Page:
The Plastic House

A house is excavated and a space created. The insertion of an object allows inhabitation. The house is on a terrace whose split-section is native to Georgian Dublin; a grand parlour to the front with smaller rooms to the rear at half-levels one up and one down from the street. The project begins with removal - of the existing extension, internal walls and earth – bringing the entire house to lower ground-floor level. This opens the volume of the house as a double-height vessel, full of light.


© Paul Tierney

A cruciform object is inserted; a piece of architectural furniture which spreads tree-like from a concentrated base. Services such as kitchen, toilet, storage and stairwell are housed within this trunk - providing for living and dining in the spaces around it.


© Paul Tierney

Above this is a platform for sleeping, dressing and study spaces. The four branches of the structure hold various functions – two which span to the side walls act as wardrobes while that to the front is a cantilevered reading desk for the teacher-client. The fourth branch extends through the rear wall and projects two meters beyond it housing a shower room, which is glazed to the sky, reminiscence of the traditional “Georgian return typology”.


© Paul Tierney

A ledge running along the perimeter wall downstairs expresses the retaining wall which was built against the street and neighbouring houses - this doubles as a shelf for the display of books and artifacts in the living and dining areas. Opening out from this ground floor is a generous garden with a simple rendered wall, which hides a secret reading room and bathing area. This private realm extends visually to the rear of the site through a glazed wall, which can be opened allowing for sheltered outdoor bathing.


© Paul Tierney

First presented at the arrival platform, the house must be circumambulated before it can be fully understood. At each vantage point the space can be conceived as contained by the existing shell with its double-pitched roof and unaltered openings. The entire house is a continuous yet differentiated volume – only the washrooms are fully enclosed. A complex series of interconnected and overlapping spaces is set up by the architectural insertion and its projections.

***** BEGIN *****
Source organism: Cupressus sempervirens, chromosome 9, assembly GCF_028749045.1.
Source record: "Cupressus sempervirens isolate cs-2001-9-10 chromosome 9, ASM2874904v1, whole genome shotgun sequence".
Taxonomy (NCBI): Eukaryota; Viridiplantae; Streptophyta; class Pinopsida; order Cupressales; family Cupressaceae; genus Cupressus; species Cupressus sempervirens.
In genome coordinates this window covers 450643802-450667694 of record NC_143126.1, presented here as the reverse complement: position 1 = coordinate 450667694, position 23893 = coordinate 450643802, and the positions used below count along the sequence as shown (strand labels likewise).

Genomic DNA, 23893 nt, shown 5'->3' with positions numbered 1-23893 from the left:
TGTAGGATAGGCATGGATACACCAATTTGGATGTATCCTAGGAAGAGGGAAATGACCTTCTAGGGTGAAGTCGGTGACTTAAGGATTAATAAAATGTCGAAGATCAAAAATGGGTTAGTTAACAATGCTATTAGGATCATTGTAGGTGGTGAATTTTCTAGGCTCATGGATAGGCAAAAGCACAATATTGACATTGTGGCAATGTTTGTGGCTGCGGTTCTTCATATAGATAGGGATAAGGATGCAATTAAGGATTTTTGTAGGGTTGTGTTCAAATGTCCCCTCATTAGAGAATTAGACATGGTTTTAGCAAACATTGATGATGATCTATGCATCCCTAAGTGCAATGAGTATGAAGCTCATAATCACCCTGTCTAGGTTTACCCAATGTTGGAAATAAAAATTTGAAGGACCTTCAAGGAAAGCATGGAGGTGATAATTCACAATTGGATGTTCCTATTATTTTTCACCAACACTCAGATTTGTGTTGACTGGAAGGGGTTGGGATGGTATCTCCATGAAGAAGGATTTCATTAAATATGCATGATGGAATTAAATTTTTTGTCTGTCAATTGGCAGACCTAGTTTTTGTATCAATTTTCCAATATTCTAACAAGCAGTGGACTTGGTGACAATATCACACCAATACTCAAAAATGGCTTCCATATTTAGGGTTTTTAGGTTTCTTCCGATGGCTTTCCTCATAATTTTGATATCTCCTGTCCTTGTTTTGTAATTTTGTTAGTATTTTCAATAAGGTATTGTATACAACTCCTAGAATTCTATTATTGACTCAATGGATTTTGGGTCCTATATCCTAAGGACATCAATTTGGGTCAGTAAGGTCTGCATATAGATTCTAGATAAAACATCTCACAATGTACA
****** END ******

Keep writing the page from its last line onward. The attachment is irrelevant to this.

The insertion is constructed with polycarbonate and steel. This lightweight structure is also the primary source of light in the evening – inset fittings cause its translucent surfaces to illuminate the spaces, which it generates above, below and between the object and its container.


Type: domestic in-version/extension
Location: Dublin, Republic of Ireland
Clients: Private
Area: 67 m² (700 sf) Construction
Cost: €120,000 Status:
Completed 2009
Architect: Urban Agency
Key Personnel: Maxime Laroussi, Jean-Baptiste Astruc, Javier Buron, John Casey, Mark Carter. Consultants: Consulting structural and civil engineers: Casey ‘O Rourke Associates
Photography: Paul Tierney photography

Key Materials/products used in this project (type/brand)
Structure: Steel structure with 110X35 C16 Timbers @ 250 C/C
New walls: 25mm translucent polycarbonate with powder coated standard aluminium “F”
profile by Access plastic, Dublin.
Existing walls: 100mm insulation panel by kingspan with white mat paint finish by Dulux
Floor: 3mm white resin floor finish by watco international Ltd
Windows: recessed aluminium windows by Rich Glass
Shower room Sink: bespoke powder coat stainless steel by architecture republic & Alvan
Fabrication Ltd
Kitchen: carcases:18mm white MFC by the panelling centre, Dublin; Doors: 25 mm
translucent polycarbonate by access plastic and aluminium frames by Alvan Fabrication Ltd,
Worktop: Galaxy Black stone by Miller Bros
Sanitary: taps & shower rose by Helix
Lighting: By GET plc